Foods That Help You Sleep

What foods help you sleep? I IntusHealthcare

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Last updated on March 7th, 2024 at 10:30 am

Sleep is essential for maintaining good physical and mental health. The recommended number of hours of sleep required for most adults is between 7 and 9 hours a night. This helps your body and brain to recover and recharge for the next day. There are numerous factors which can affect how well you fall asleep as well as the quality of sleep you gain. These can include anxiety, food, alcohol, blue light and more.

Limiting the amount of sleep you get can also contribute to developing sleep disorders such as Obstructive Sleep Apnoea (OSA). Those who suffer from OSA should consider which foods are also consumed before sleeping, as this can impact the quality of your sleep. Choosing the right snacks to promote drowsiness can complement their treatment (such as CPAP therapy).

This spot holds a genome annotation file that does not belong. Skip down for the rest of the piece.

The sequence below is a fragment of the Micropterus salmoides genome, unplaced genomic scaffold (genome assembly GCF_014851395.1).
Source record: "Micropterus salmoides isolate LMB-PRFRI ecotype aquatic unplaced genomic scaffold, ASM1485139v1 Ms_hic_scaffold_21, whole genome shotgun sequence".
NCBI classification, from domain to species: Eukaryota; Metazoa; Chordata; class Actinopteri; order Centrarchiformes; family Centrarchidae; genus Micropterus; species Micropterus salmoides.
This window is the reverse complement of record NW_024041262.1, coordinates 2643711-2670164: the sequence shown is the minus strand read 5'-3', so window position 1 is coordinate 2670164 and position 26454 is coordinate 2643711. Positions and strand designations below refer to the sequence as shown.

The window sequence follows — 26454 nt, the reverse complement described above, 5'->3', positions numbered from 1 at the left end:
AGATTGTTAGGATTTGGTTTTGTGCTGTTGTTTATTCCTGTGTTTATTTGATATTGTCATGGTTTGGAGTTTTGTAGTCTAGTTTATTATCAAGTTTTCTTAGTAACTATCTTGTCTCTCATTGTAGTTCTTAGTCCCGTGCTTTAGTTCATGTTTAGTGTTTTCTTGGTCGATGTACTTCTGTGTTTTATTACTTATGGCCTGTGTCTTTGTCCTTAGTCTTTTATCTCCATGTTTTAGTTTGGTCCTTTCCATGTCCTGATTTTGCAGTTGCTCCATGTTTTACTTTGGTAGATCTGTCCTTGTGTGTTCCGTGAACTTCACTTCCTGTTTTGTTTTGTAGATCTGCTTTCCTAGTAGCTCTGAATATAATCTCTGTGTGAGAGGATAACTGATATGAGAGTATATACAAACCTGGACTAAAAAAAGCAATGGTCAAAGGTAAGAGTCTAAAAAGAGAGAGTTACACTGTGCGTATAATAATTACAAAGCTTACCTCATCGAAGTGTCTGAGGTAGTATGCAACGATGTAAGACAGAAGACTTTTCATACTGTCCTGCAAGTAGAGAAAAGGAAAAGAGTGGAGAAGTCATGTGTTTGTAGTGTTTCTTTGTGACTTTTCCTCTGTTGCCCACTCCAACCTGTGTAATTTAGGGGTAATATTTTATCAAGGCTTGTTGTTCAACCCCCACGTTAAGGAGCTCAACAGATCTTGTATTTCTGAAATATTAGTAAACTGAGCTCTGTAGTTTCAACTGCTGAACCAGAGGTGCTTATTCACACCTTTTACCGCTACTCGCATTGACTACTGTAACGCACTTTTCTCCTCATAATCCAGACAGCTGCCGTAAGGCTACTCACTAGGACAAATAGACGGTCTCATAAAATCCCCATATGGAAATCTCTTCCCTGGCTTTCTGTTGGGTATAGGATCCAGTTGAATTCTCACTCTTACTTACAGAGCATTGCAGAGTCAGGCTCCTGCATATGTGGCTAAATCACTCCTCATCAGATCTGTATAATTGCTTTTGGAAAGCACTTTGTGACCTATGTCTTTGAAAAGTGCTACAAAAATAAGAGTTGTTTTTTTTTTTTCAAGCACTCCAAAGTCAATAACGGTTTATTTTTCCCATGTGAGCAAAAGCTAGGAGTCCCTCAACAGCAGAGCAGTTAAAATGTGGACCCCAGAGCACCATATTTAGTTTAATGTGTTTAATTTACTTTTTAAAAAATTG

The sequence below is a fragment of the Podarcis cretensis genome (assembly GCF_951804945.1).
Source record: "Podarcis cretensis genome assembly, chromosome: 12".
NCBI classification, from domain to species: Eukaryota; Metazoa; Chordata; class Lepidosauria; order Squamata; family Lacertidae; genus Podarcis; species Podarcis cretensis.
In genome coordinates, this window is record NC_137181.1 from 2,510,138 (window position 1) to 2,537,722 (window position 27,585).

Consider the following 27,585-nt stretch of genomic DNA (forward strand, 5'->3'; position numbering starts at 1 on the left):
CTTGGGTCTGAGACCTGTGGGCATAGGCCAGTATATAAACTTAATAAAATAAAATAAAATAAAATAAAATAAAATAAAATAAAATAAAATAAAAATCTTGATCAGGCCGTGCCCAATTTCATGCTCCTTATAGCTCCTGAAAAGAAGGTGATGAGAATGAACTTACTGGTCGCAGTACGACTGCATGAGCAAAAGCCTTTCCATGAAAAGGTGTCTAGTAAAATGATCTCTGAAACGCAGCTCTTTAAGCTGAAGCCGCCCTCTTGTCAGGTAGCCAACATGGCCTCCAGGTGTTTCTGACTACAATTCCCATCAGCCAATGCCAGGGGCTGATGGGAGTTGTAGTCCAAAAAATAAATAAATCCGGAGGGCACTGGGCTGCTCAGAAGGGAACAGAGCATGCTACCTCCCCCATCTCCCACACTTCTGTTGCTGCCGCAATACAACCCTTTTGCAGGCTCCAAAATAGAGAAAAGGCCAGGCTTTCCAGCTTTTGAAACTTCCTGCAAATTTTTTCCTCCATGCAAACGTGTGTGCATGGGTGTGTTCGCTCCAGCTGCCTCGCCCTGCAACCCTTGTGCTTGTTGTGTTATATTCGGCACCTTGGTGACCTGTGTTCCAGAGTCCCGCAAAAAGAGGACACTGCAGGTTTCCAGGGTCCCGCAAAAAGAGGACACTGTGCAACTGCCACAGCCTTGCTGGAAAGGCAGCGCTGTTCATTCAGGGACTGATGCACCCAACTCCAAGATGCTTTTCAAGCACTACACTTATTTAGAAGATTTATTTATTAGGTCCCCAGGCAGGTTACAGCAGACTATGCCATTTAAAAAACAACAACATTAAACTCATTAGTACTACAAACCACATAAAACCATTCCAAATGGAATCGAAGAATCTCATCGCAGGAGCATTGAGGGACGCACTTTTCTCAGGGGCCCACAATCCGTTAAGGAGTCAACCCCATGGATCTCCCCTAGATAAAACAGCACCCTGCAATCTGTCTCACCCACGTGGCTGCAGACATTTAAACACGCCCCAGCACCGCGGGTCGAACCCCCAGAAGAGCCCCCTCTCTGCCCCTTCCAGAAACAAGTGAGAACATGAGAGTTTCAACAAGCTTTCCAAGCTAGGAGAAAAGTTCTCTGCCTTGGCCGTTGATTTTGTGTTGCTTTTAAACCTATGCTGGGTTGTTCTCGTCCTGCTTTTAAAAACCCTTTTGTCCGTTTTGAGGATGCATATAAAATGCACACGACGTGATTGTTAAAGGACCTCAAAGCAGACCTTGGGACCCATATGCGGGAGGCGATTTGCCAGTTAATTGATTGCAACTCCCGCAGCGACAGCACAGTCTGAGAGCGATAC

While you don’t want to go to bed on an empty stomach, you also shouldn’t overeat – even if you are consuming foods that help you sleep. The larger the meal or snack, the harder the body needs to work to digest it – and the less rest you will get.

Which foods help sleep?

So what foods help you fall asleep? Well, certain foods contain elements which help you to relax, such as melatonin. The melatonin produces the feeling of drowsiness and helps you to fall asleep quicker and remain asleep too.

Photograph of a bowl of broccoli which is a calcium-rich food beneficial for promoting sleep

Calcium-rich foods for sleep

Some of the best foods which help with promoting sleep contain essential vitamins and minerals such as magnesium, tryptophan and calcium.

A lack of calcium can result in frequent disturbances during the night. Consuming foods which contain calcium and tryptophan will significantly aid sleep and provide numerous other health benefits, especially if you suffer from a sleep disorder.